My tests are only failing sometimes

In CI, I see that a tests is failing in a non-deterministic way: Sometimes is passes, sometimes it fails.


To make this behaviour reproducible, please put it in a loop and execute it approx. 20-30 times. I recommend running that in CI, but it's possible to do that locally as well.

// Use in build Lodash to repeat the test 100 times
Cypress._.times(100, (k) => {
   it(`typing hello ${k + 1} / 100`, () => {
       // Write your test steps in here

If you see that were are indeed some fails, you might start by checking timing. If working locally you can use the following command to pause and resume Cypress test execution:

cy.pause(); // This will pause the test, until you manually resume it

When working in CI, use a temporary wait to check the timing:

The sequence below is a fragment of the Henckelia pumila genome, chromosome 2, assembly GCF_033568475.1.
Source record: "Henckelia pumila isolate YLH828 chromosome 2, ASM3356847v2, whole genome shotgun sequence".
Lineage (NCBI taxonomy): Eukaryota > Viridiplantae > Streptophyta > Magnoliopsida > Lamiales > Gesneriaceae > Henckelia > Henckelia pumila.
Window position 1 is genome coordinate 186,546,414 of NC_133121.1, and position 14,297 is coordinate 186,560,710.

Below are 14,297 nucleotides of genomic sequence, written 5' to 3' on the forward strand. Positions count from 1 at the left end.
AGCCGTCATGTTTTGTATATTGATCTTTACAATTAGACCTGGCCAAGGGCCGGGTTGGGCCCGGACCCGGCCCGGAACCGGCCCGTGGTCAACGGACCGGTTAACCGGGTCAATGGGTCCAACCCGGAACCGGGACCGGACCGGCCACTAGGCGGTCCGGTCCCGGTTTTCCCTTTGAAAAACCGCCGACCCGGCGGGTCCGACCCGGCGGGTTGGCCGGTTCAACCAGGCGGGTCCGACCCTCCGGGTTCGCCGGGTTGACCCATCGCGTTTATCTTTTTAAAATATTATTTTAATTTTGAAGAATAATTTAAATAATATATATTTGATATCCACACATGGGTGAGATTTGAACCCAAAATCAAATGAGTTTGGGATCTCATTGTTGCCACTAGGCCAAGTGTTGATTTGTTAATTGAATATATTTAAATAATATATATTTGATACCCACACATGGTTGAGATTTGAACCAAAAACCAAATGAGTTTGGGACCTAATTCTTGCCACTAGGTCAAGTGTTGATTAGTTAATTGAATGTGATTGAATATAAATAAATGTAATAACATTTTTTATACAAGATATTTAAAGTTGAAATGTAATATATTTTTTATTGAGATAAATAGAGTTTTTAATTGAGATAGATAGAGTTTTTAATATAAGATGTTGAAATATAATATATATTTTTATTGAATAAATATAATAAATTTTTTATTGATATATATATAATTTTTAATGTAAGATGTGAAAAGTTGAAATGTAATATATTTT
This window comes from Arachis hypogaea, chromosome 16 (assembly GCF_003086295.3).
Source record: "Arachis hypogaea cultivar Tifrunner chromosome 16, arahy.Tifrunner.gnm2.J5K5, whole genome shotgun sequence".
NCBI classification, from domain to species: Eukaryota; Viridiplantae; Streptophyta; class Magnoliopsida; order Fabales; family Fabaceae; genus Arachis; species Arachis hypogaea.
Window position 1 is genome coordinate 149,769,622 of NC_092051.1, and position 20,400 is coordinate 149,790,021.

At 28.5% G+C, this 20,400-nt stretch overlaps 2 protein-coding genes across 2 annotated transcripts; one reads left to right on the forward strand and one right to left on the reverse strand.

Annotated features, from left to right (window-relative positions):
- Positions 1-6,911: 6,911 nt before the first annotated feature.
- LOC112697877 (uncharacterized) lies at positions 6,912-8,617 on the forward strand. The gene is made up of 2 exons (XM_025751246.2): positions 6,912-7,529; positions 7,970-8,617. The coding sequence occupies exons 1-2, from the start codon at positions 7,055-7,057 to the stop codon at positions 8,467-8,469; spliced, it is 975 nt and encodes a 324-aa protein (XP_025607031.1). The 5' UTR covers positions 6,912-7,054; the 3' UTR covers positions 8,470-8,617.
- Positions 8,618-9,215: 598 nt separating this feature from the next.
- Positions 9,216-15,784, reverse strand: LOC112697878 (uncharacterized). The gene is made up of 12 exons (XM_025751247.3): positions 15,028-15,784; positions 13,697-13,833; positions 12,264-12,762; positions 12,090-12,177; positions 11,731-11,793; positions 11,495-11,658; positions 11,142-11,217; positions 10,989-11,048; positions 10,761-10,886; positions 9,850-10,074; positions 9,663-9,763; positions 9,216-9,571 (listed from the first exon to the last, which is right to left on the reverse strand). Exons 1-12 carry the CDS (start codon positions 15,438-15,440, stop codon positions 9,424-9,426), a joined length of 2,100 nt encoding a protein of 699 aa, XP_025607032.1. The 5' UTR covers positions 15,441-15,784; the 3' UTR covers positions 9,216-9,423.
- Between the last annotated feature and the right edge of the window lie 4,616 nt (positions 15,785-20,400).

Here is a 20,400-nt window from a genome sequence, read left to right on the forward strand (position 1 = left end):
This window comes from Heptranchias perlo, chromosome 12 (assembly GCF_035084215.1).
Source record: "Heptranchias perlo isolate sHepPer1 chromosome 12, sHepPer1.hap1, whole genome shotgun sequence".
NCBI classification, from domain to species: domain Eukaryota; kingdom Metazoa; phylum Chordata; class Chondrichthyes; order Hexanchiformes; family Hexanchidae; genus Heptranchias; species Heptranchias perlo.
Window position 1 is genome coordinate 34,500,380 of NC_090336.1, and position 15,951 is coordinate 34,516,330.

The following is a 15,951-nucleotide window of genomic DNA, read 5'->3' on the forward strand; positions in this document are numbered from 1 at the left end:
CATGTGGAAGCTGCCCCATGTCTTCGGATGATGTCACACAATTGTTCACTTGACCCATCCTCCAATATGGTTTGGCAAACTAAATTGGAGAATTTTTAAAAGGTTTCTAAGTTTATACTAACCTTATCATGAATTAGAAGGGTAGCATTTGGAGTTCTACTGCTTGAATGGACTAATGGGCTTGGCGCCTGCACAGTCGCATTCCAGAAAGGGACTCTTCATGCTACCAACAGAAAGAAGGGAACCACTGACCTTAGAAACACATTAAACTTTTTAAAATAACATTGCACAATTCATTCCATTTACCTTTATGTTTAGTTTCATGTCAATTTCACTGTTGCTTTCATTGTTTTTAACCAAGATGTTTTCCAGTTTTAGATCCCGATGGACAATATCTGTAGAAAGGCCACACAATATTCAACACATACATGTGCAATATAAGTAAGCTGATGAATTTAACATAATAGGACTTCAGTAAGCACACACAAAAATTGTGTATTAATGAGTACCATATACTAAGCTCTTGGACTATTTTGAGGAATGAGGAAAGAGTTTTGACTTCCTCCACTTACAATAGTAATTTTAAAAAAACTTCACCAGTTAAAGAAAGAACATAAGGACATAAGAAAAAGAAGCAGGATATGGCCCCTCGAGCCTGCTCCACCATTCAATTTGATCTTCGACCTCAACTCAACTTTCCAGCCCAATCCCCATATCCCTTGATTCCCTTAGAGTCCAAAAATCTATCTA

cy.wait(500); // Time in ms, so this will wait for half a second

Be cautious!

Only use fixed waiting times temporarily, in order to debug. Replace this wait with a dynamic assertion if the flakiness is caused by timing issues. See our best practises and Cypress Best practices for further information. Needless to say, you should remove the loop as well, as soon as you're done with debugging.

If you want to learn more on this topic, there's an article by me on flakiness.

The element I want to interact with is not available anymore

Sometimes, an element will be re-rendered or uses an animation which cause it to disappear for a blink or not being ready to interact with. The following error is the most famous one: failed because the element has been detached from the DOM

Actually, there are many possible fixes or workaround, might be a wonderful idea for an own article I think. In the meantime, Cypress themselves wrote a blog series on many of those issues.